Statistics: The primary outcome was given as a proportion. Variables were checked for normality (Shapiro–Wilk), and parametric (Paired Samples Test) or non-parametric (Wilcoxon Signed Ranks Test) statistical methods were conducted to compare the means or medians at baseline and follow-up. For each variable in the longitudinal analysis, participants with complete data (at baseline and follow-up) were included. For comparisons of groups, Independent Samples Mann–Whitney U Test and Chi-Square Test were used. Statistical calculations were performed in SPSS 25.0. Significance level was 0.05. No formal a priori sample size calculation was performed. Practical aspects determined the sample size.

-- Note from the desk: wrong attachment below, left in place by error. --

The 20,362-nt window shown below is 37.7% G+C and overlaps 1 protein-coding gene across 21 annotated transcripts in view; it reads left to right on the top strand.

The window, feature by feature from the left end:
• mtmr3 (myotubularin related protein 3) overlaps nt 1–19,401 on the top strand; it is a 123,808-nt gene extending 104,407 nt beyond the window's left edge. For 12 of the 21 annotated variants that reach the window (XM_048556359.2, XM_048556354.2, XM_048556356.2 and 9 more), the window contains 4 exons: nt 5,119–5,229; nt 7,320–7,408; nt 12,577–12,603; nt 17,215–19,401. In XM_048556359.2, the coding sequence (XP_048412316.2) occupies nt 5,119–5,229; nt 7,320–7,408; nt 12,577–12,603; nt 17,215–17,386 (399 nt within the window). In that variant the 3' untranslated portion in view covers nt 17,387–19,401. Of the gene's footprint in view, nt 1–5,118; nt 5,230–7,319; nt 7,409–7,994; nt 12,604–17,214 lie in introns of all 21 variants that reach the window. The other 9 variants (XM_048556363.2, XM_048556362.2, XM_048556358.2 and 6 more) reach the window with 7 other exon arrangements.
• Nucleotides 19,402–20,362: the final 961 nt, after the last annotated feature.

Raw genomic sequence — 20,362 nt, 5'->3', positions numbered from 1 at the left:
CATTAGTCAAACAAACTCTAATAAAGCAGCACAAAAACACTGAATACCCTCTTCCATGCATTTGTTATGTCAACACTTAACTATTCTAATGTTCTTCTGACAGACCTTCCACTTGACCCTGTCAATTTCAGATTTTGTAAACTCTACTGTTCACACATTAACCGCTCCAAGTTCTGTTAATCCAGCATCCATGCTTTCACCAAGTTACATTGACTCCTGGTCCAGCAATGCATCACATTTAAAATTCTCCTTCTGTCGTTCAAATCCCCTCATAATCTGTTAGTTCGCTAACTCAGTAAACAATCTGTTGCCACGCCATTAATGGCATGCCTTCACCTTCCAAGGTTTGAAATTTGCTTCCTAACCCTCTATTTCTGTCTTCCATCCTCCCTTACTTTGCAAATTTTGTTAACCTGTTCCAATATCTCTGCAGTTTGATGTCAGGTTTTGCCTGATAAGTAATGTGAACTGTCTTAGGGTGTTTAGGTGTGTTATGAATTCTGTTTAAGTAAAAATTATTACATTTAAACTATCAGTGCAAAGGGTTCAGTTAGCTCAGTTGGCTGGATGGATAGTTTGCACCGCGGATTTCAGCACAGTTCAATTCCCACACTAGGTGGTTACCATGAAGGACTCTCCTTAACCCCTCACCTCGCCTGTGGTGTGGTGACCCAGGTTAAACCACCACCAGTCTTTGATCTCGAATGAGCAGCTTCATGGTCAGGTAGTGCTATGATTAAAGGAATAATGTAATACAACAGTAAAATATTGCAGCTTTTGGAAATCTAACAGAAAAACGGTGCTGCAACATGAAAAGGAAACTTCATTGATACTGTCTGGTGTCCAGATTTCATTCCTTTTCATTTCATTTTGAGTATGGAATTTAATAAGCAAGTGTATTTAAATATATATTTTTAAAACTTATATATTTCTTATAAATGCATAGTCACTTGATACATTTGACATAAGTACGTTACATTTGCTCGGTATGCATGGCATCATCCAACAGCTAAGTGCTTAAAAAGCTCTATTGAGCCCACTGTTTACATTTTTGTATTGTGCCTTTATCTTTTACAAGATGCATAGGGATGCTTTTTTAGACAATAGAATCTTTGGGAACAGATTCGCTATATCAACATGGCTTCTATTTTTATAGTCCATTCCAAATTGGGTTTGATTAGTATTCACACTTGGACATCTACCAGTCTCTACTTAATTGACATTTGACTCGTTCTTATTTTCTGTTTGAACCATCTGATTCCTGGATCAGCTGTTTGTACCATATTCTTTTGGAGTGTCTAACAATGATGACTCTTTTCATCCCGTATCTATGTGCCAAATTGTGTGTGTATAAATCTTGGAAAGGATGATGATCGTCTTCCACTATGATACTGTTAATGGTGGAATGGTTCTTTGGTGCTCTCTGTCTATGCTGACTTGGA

3. Results

After the clinical assessment alone, the initial treatment plan included a change in treatment for 52 of 66 PwPD. In the remaining 14 participants, the current treatment was planned to be left unchanged. After PKG review, the treatment plan proposed after the clinical assessment alone was changed in 21 of 66 PwPD (31.8%).
The treating neurologist believed that the PKG improved the dialogue with the participant in 58 of the 66 visits (88%).
Clinical characteristics and PKG data were not significantly different between PwPD in which PKG review changed, compared to those where PKG did not change the treatment decision.